Monday, 15 August 2016

Arnica Montana - Arnica Tincture - Pure magic

Arnica (Arnica montana) has been used for medicinal purposes since the 1500s and remains popular today. Applied topically as a cream, ointment, liniment, salve, or tincture, Europeans and Native Americans have used arnica to soothe muscle aches, reduce inflammation, and heal wounds. It is often the first remedy used for injuries such as sprains and bruises. A. montana is a perennial flower from the Asteraceae family, native to the mountains of Europe, as its name (montana) suggests. The yellow, daisy-like flower, seen from May to August in elevations of 3,500 to 10,000 feet, was mentioned first by Matthiolus, an Italian physician, in 1626. Folk remedies using arnica as a tea or tincture for wounds, bruises, rheumatic pains, heart weakness and even asthma, prevailed for centuries before that.
In Germany, Arnica is known commonly as wundkraut (wound herb), bruchkraut (fracture herb) and fallkraut (fall herb). In the mountains, where the steep paths make falling quite common, it was well-known that an application of fallkraut would help to heal any swelling or bruising to the body. Referred to in mountain dialect as “stand up and go home” (Stoh up un goh hen), arnica’s common names attest to its fast-healing properties.

Arnica’s Effectiveness


Arnica is now an ingredient in more than 100 herbal preparations in Germany, where plant-based medications are well-researched, highly respected and government-regulated. Germany’s Commission E, an expert committee on herbal drugs and preparations from medicinal plants, cites arnica as a treatment for various post-traumatic conditions, including bruises, sprains, contusions and rheumatic ailments.
Because arnica can cause adverse effects when taken internally (it is listed as a poisonous plant in the United States, where it has been cultivated since it was imported from Europe), home-brewed teas made from fresh preparations are not recommended by the Commission. It recommends tinctures for external use at a 3:1 to 10:1 dilution, and that salves contain a maximum of 20 to 25 percent tincture or 15 percent arnica oil.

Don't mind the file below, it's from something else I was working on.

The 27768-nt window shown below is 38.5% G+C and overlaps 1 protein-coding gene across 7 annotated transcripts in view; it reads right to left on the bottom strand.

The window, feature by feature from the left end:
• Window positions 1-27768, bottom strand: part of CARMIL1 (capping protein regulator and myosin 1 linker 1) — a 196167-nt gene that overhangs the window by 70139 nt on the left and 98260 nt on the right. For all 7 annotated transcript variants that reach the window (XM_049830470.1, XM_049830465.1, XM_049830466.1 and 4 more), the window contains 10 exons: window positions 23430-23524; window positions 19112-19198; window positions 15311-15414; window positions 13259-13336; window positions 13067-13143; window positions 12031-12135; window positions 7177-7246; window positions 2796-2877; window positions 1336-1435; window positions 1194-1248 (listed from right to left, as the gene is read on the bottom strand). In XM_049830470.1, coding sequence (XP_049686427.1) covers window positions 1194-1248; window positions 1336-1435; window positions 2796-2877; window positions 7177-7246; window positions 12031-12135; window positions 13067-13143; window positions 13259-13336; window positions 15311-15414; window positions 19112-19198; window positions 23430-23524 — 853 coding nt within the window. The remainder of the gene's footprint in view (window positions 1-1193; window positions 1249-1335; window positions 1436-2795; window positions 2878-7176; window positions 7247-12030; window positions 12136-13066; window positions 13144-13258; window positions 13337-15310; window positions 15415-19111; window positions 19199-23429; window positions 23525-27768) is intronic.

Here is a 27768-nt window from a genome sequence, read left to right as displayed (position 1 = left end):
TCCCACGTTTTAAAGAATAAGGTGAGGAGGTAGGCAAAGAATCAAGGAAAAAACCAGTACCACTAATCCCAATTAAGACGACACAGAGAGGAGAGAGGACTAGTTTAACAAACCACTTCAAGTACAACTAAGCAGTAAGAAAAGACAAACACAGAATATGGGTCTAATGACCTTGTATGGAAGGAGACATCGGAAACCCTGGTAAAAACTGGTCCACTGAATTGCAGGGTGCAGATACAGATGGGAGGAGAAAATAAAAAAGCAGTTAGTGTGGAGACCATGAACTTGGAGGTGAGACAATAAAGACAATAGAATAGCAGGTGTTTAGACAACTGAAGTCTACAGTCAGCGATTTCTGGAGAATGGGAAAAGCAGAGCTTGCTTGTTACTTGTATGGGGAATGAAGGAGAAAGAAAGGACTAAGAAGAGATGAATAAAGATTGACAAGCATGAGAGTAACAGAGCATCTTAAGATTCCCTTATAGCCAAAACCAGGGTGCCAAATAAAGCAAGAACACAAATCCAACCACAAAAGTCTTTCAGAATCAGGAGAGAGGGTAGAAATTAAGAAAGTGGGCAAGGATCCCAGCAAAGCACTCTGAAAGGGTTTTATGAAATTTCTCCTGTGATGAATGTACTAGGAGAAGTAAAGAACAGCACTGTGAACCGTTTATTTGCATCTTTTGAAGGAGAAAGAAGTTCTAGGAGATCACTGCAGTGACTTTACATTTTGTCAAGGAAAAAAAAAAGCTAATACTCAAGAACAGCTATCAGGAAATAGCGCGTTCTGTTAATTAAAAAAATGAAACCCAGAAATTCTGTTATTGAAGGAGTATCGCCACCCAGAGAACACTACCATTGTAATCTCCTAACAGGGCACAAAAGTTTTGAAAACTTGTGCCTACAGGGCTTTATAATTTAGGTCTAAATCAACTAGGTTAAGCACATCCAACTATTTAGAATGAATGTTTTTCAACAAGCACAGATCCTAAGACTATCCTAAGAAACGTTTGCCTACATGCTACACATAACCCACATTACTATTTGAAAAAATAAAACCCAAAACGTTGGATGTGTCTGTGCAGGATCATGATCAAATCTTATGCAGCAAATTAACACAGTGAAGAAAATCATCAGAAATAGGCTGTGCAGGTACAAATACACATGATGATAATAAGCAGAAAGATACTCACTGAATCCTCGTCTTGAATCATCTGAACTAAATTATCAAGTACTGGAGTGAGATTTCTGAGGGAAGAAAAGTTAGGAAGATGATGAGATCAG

In any case, arnica should be used only in dilute form — if internal use is too high, dizziness, diarrhea, heart arrhythmia and even death can occur. Likewise, topical preparations also can cause a reaction and, in some cases, may lead to skin allergy.
In Europe you can find arnica tincture in any pharmacy and it does not cost much.
For preparation is recommended: 1 part arnica flowers and 10 parts 96 percent alcohol should be put together in a bottle and left for a week, during which the bottle should be shaken. Then the flowers can be removed. It is important that this alcoholic solution must be diluted with water from three to ten fold when it is used, e.g. for compresses.
The main active compounds in arnica are sesquiterpene lactones. Additionally, flavonoids and the essential oil are also important. Sesquiterpene lactones influence a lot of inflammatory pathways resulting in the decrease of the inflammatory process. Research has found that sesquiterpene lactones inhibit the release of inflammatory mediators because they inhibit the transcription factor NF-kB, which is a central mediator in the immune system.